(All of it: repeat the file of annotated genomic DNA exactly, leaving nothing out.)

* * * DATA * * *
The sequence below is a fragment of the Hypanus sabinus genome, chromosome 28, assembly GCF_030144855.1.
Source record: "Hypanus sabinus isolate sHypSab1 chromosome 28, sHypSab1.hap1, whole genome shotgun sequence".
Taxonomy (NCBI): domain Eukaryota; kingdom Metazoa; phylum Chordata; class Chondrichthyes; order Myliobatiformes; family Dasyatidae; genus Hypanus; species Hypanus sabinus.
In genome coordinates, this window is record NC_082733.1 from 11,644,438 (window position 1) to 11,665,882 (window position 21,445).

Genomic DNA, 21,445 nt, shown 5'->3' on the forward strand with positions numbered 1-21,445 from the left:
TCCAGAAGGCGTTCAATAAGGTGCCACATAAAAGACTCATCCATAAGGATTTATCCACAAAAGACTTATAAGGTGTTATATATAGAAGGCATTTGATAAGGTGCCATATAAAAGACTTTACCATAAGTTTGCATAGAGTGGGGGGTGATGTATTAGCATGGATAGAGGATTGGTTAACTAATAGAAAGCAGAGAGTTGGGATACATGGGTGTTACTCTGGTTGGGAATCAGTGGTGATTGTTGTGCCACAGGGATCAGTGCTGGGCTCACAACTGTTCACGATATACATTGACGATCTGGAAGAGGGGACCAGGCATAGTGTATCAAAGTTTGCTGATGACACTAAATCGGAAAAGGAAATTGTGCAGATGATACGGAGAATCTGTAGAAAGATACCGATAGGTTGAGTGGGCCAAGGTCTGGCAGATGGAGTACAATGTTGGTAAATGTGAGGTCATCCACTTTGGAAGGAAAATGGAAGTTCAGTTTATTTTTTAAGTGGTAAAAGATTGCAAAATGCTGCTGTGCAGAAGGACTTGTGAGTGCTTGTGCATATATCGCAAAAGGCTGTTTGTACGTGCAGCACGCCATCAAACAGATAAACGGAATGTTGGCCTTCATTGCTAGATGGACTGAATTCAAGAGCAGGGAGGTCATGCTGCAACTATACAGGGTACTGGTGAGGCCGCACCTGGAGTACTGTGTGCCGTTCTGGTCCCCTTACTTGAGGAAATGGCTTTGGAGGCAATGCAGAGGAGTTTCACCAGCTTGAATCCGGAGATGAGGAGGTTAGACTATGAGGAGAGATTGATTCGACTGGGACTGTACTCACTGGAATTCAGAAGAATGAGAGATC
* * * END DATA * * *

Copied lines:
The sequence below is a fragment of the Hypanus sabinus genome, chromosome 28, assembly GCF_030144855.1.
Source record: "Hypanus sabinus isolate sHypSab1 chromosome 28, sHypSab1.hap1, whole genome shotgun sequence".
Taxonomy (NCBI): domain Eukaryota; kingdom Metazoa; phylum Chordata; class Chondrichthyes; order Myliobatiformes; family Dasyatidae; genus Hypanus; species Hypanus sabinus.
In genome coordinates, this window is record NC_082733.1 from 11,644,438 (window position 1) to 11,665,882 (window position 21,445).

Genomic DNA, 21,445 nt, shown 5'->3' on the forward strand with positions numbered 1-21,445 from the left:
TCCAGAAGGCGTTCAATAAGGTGCCACATAAAAGACTCATCCATAAGGATTTATCCACAAAAGACTTATAAGGTGTTATATATAGAAGGCATTTGATAAGGTGCCATATAAAAGACTTTACCATAAGTTTGCATAGAGTGGGGGGTGATGTATTAGCATGGATAGAGGATTGGTTAACTAATAGAAAGCAGAGAGTTGGGATACATGGGTGTTACTCTGGTTGGGAATCAGTGGTGATTGTTGTGCCACAGGGATCAGTGCTGGGCTCACAACTGTTCACGATATACATTGACGATCTGGAAGAGGGGACCAGGCATAGTGTATCAAAGTTTGCTGATGACACTAAATCGGAAAAGGAAATTGTGCAGATGATACGGAGAATCTGTAGAAAGATACCGATAGGTTGAGTGGGCCAAGGTCTGGCAGATGGAGTACAATGTTGGTAAATGTGAGGTCATCCACTTTGGAAGGAAAATGGAAGTTCAGTTTATTTTTTAAGTGGTAAAAGATTGCAAAATGCTGCTGTGCAGAAGGACTTGTGAGTGCTTGTGCATATATCGCAAAAGGCTGTTTGTACGTGCAGCACGCCATCAAACAGATAAACGGAATGTTGGCCTTCATTGCTAGATGGACTGAATTCAAGAGCAGGGAGGTCATGCTGCAACTATACAGGGTACTGGTGAGGCCGCACCTGGAGTACTGTGTGCCGTTCTGGTCCCCTTACTTGAGGAAATGGCTTTGGAGGCAATGCAGAGGAGTTTCACCAGCTTGAATCCGGAGATGAGGAGGTTAGACTATGAGGAGAGATTGATTCGACTGGGACTGTACTCACTGGAATTCAGAAGAATGAGAGATC